Beauty editors talk a lot of talk. The real question, however, is do they walk the walk? When the computer screens are closed and the lipstick comes off, are those trusted beauty authorities practicing what they preach? At MDC, we’d like to think we’re all virtuous beauty connoisseurs, free of bad beauty habits. But in the interest of journalistic integrity, we’re here to confess we too commit our fair share of beauty sins. Before you start accusing us of false representation, give us a chance to explain ourselves.
Caitlin Larwood, Editorial Director The Sin: I am guilty of a beauty sin we all may have committed here and there: the half-finished blow out. The problem is that I am regularly guilty of this. I have extremely thick hair, so a proper DIY blowout can take me more than 45 minutes. Sometimes I just don’t have time or energy for the full process. I’ve suffered through many subpar hair days simply from laziness.
The Defense: Thank goodness for products like Shu Uemura Essence Absolue and Kérastase Fibre Architecte to provide shine and hide frizz to get me through those days. And for the braid — my go-to hair style for any and every day my hair is not cooperating.
Crista Funk, Managing Editor The Sin: I'm guilty of one of the most basic beauty sins there is — taking extremely hot showers. I know this parches my skin, strips my hair of its natural oils and leads to an array of other beauty no-nos, but there is nothing better than getting into a hot shower. A good shower can make or break my day (we're talking the difference between happy campy and your worst nightmare), and since I'm cold about 70 percent of my life (yes, I live in Los Angeles and there is no reason for this), the 10 minutes I'm showering in extreme heat warms me up and somehow gives me a rush of calm to start my morning.
The Defense: But all of that drying and striping aside, I've found ways to combat this damaging habit. Moisturize, moisturize, moisturize. I use a nourishing body wash like Fresh Nectarine Milk to hydrate my skin. When it comes to my hair, I go for extra protection. I apply a healing oil treatment to my strands daily and absolutely, like clockwork, do a deep conditioning mask once a week.
Deven Hopp, Staff Editor The Sin: To say I have an unhealthy relationship with my cuticle scissors would be the understatement of the century. They come with me everywhere — literally everywhere. When I’m in my apartment and I go from the living room to the bedroom, they make the (very short) trip with me. I don’t want to say I abuse the cuticle scissors. Personally, I feel every nip and snip is totally justified. However, my fingertips and certainly any manicurist would beg to differ. But I simply can’t stay away.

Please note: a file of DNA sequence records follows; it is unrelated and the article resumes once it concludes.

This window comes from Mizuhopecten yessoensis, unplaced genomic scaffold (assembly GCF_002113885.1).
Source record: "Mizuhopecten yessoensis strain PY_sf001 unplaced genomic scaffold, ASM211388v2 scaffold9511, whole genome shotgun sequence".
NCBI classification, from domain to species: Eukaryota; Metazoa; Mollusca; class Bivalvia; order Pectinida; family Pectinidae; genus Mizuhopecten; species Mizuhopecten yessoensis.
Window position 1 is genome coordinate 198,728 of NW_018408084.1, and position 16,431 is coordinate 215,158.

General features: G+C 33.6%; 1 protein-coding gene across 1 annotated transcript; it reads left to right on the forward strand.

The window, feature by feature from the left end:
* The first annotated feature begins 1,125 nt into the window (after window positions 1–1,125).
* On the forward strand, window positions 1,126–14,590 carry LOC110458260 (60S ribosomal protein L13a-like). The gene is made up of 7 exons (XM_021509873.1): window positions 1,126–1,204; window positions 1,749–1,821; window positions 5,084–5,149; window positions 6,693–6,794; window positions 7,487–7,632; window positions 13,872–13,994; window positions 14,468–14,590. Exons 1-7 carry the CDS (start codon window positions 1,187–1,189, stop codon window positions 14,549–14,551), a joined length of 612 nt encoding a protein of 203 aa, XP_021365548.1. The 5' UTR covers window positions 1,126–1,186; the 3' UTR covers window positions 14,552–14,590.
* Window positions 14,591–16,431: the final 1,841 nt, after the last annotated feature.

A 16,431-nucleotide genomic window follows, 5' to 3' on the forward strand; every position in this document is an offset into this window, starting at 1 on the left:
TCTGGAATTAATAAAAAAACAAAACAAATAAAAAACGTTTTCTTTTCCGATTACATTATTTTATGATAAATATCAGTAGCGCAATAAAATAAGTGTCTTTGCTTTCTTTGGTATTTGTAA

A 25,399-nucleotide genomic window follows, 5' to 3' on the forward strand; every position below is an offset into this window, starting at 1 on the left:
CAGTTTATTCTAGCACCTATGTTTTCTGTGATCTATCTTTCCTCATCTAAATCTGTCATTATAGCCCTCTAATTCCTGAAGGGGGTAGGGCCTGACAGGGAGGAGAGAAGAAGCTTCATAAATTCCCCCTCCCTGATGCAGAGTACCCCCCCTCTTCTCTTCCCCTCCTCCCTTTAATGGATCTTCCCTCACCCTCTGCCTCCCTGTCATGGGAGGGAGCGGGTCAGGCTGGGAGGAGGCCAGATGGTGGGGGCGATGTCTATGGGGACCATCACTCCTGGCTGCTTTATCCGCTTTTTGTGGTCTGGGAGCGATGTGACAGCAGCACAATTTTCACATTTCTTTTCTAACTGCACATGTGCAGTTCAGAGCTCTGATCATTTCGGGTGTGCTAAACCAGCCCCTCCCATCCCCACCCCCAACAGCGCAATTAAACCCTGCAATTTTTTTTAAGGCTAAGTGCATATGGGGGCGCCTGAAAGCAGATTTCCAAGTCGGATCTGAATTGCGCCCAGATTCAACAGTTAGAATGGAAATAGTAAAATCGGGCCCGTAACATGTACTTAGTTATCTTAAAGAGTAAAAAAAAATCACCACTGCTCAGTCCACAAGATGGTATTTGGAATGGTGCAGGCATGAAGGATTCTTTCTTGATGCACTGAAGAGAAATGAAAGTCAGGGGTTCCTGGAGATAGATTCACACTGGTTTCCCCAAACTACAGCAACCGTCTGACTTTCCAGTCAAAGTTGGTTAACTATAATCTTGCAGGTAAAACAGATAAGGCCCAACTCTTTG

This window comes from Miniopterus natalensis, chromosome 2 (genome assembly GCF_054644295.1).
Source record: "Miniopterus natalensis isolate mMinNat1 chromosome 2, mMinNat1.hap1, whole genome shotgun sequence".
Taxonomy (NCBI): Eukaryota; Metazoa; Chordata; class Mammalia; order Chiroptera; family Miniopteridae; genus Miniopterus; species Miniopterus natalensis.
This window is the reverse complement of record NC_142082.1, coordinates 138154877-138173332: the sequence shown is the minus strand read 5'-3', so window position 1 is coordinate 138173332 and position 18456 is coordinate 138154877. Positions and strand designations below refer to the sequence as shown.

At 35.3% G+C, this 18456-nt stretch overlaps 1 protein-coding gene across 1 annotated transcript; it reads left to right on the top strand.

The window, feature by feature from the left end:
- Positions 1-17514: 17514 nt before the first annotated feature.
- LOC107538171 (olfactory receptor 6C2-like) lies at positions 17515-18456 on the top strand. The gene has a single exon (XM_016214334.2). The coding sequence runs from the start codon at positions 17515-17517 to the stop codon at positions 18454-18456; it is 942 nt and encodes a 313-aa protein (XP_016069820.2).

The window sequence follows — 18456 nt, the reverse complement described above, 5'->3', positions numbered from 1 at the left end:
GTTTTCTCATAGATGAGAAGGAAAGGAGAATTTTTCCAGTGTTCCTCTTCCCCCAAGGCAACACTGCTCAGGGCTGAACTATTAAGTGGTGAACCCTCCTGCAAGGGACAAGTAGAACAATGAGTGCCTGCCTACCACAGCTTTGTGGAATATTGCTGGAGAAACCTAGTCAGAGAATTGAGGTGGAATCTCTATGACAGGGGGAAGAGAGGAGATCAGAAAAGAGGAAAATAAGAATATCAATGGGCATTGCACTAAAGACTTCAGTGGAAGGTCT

The Defense: Although my cuticle scissors never leave my side, I also keep hand lotion (My favorite is Jack Black Industrial Strength Hand Healer, but any lotion will do) and cuticle oil (essie Apricot Cuticle Oil, to be specific) very near at all times. I try to be as diligent at moisturizing as I am at what I like to call “cuticle maintenance.”
Faith Xue, Staff Editor The Sin: I'm very, very guilty of one big hair no-no: brushing my strands when they're wet. And I'm not talking about gently detangling with a comb — no, I have a tendency to attack (if you think that's a hyperbole, I can assure it's not) my hair with a brush right when I get out of the shower. No matter how many times I get told that doing this can lead to breakage, split ends and weakened strands, my impatience wins every time. There's something about wet, tangled strands that fills me anxiety — I want those tangles out and I want them out now, even if there are casualties along the way.
The Defense: But I've recently started using Matrix Heat Resist Iron Tamer Smoothing Lotion and it's seriously a game changer — I originally used it to protect my hair before blow drying, but then started noticing it works as a leave-in conditioner too. Running it through my hair somehow magically gets rid of knots and tangles. I'm obsessed. And I'm sure my poor, abused strands are grateful.